At some point, the thrill of the chase is just not that thrilling anymore when there isn’t a future. He may have been a playboy in the past, but if he’s ready for one woman, he’s stopped communicating with exes and flings. If he’s still chasing tail at the bars or toggling between dating apps, he’s not ready to commit.

 

Boys slink away, men spearhead difficult conversations.

If someone gets angry, is there silent treatment involved? If so, perhaps your partner hasn’t fully grasped the necessity of effective communication. Whereas boys might become passive aggressive or distant after problems arise, men will spearhead the issues directly. If you’re with someone who can accept criticism, apologize, and tell you if something bothers him, then you are dating a man with serious communication skills.

 

Boys need constant guidance, men handle their business.

If you’re dating a guy who needs you to carry him home after a night out or someone to make him apologize for losing his temper, you’re probably dating someone who isn’t fully self aware. A few wild nights are acceptable, a few wild nights that reveal your partner’s complete lack of self control or poor judgment indicate a lack of maturity.

 

Boys don’t think about their environment, men fine tune their living space.

This point might seem harsh and overly obvious, but how your partner lives reveals a lot about his personal habits. Grown men take pride in surrounding themselves with an environment that supports a healthy lifestyle. He might not live alone or have a lavish place, but you can tell he has invested in his surroundings.

 

Boys live in the moment, men are focused on the future.

A man who is ready to settle down will build a firm foundation—a way to support himself and take care of the people he loves. Although he’s living in the present, men tend to act with a nod to the future. Boys are more interested in the fleeting moments that have no real staying power.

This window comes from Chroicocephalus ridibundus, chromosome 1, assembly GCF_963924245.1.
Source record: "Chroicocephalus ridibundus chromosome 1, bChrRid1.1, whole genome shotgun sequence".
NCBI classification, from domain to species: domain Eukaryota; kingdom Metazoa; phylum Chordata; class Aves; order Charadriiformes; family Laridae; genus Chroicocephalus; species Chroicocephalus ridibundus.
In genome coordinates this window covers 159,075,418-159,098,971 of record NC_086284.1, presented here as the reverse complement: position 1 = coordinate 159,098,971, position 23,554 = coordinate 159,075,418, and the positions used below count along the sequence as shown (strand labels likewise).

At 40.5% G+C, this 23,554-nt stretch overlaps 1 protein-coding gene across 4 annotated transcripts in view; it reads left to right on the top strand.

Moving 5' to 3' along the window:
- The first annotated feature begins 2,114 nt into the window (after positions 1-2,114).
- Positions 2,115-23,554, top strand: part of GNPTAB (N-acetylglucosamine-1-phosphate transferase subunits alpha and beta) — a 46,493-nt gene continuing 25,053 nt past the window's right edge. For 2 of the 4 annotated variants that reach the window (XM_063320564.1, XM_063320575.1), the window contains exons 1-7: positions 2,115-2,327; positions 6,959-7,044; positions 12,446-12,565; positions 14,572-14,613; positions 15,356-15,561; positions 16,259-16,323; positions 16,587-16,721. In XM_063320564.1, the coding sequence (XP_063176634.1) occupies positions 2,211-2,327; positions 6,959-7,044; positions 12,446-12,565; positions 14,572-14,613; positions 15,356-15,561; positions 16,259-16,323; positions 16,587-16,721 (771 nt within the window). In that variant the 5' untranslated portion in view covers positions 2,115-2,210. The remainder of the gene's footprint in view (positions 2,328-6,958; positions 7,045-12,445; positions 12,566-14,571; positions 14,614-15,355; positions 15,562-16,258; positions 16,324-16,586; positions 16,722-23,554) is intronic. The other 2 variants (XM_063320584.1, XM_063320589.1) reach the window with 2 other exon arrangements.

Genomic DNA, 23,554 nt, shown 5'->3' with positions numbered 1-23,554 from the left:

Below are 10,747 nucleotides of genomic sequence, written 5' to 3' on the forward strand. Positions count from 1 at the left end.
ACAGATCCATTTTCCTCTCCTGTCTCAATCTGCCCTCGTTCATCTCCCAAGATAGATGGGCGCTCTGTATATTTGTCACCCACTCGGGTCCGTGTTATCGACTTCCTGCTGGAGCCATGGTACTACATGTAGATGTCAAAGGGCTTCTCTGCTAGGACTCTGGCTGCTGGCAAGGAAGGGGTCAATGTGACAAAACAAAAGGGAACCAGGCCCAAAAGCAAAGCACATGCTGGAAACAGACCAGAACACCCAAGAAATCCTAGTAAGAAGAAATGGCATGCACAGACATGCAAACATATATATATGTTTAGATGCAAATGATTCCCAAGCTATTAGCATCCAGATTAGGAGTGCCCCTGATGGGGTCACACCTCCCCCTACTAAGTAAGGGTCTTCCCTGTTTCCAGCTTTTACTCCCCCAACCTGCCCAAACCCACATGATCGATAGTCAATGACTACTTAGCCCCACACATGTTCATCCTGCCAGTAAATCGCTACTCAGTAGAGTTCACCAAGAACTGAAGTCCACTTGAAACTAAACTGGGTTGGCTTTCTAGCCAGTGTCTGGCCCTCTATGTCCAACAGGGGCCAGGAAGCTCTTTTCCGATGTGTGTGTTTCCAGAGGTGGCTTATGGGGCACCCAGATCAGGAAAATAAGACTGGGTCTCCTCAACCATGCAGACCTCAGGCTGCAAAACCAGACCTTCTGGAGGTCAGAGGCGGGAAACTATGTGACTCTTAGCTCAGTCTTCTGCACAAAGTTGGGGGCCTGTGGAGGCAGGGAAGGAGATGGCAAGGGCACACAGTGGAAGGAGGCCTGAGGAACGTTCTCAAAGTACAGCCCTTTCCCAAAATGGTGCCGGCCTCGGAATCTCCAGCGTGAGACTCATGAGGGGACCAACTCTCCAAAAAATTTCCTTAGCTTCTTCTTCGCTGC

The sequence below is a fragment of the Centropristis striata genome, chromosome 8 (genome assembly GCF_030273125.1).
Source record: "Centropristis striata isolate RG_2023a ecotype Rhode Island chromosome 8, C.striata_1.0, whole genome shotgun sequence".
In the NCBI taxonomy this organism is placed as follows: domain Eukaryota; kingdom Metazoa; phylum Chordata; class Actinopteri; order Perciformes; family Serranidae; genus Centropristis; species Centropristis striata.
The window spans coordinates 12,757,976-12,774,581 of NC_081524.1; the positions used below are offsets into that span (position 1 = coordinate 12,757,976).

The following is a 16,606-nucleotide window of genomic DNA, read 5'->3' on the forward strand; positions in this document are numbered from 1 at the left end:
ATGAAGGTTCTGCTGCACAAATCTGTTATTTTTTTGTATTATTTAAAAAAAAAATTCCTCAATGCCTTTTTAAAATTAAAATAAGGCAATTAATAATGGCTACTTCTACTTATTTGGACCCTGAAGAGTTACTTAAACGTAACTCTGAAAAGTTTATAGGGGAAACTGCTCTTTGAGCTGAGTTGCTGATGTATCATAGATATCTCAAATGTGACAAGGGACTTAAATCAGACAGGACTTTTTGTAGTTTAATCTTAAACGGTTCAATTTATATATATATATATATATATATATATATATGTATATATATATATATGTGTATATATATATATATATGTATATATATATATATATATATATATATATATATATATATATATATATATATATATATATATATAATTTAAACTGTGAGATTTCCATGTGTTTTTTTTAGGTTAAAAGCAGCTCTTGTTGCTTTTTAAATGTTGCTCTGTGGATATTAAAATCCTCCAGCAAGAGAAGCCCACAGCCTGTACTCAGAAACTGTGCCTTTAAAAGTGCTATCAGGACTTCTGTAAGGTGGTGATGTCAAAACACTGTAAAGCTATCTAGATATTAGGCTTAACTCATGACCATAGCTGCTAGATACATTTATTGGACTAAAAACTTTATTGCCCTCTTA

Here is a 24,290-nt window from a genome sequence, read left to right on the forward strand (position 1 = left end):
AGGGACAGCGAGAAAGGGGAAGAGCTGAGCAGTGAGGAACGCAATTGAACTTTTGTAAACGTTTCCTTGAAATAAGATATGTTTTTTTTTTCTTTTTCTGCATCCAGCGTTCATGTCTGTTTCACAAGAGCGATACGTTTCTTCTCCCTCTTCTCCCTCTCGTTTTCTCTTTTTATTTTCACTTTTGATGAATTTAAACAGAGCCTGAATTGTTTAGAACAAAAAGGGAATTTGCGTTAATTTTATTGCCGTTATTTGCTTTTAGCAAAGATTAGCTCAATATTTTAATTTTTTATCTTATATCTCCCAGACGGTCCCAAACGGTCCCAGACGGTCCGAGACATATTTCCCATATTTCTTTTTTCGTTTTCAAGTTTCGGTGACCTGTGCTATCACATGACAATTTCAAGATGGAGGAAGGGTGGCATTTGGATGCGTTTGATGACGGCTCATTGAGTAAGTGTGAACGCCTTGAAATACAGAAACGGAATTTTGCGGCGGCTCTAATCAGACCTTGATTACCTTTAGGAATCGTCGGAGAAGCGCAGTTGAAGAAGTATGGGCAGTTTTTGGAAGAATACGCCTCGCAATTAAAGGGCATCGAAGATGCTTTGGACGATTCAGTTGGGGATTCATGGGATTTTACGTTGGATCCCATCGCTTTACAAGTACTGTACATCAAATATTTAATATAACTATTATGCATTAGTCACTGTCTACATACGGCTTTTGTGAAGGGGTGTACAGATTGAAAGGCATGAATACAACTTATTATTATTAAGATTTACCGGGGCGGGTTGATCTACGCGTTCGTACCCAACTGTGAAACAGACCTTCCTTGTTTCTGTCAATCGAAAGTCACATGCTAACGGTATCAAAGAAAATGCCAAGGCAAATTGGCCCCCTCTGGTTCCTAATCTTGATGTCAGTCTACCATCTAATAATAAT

Boys tear you down, men genuinely compliment you.

When boys feel insecure, they might resort to teasing or back-handed compliments to chip away at your confidence. Men, however, understand that a woman with self-esteem won’t respond to such behavior. If a boy finds himself overwhelmed by his overachiever girlfriend, he might want to downplay her accomplishments, whereas a man will not only embrace the success, but want to share her achievements with everyone.

 

After a string of unsuccessful dates, it can feel like you have a knack for attracting boys exclusively. Keep going; the right man is waiting for you and if he’s still not showing up, get in touch. We’d be happy to help.

 

 

7 Ways to Nurture Your New Relationship

 

iStock-541824336 copy.jpgOne of the greatest gifts we can give ourselves is the opportunity to share life’s joys with someone else. Unfortunately, so much of us are conditioned to seek the things—and the people—either out of our reach, or that might seem to satiate what we see as the current shortcomings in a current relationship. It is easy to start believing the grass is greener instead of investing in what we have. To save time, we want to know who “checks all the boxes”, and are quick to nix a future with anyone who might not follow the image we had in mind. For these reasons and so many more, we unintentionally jeopardize and sabotage our relationships.

 

Strong relationships take work and self awareness. The strongest relationships are built on a firm foundation between two partners who share the same values. To nurture a new relationship or breathe some new life into the one you’re currently in, try the following:

 

  1. Foster dependability.

Can you count on your partner to do what he or she says they’ll do? Can you be relied upon in the same way? If you are unsure if your partner will have your back during the hard times, you might ask yourself, “what’s missing?” You or your partner might not be taking the relationship as seriously as it should be for long term viability.

 

Take your promises seriously and only say what you’re sure you can deliver. If for any reason you fall short, acknowledge your mistake. Try to anticipate your partner’s needs in advance, so you can practice dependability without expectations.

 

What it looks like: Knowing that his girlfriend had to get her oil changed, Paul offered to pick her up from the mechanic to spare her a long wait time. When he arrived to pick her up, he asked the mechanic about the flashing engine light and proceeded to fill her tires with air. Though his gesture was a simple one that took 15 minutes, his actions spoke volumes about his commitment and dependability.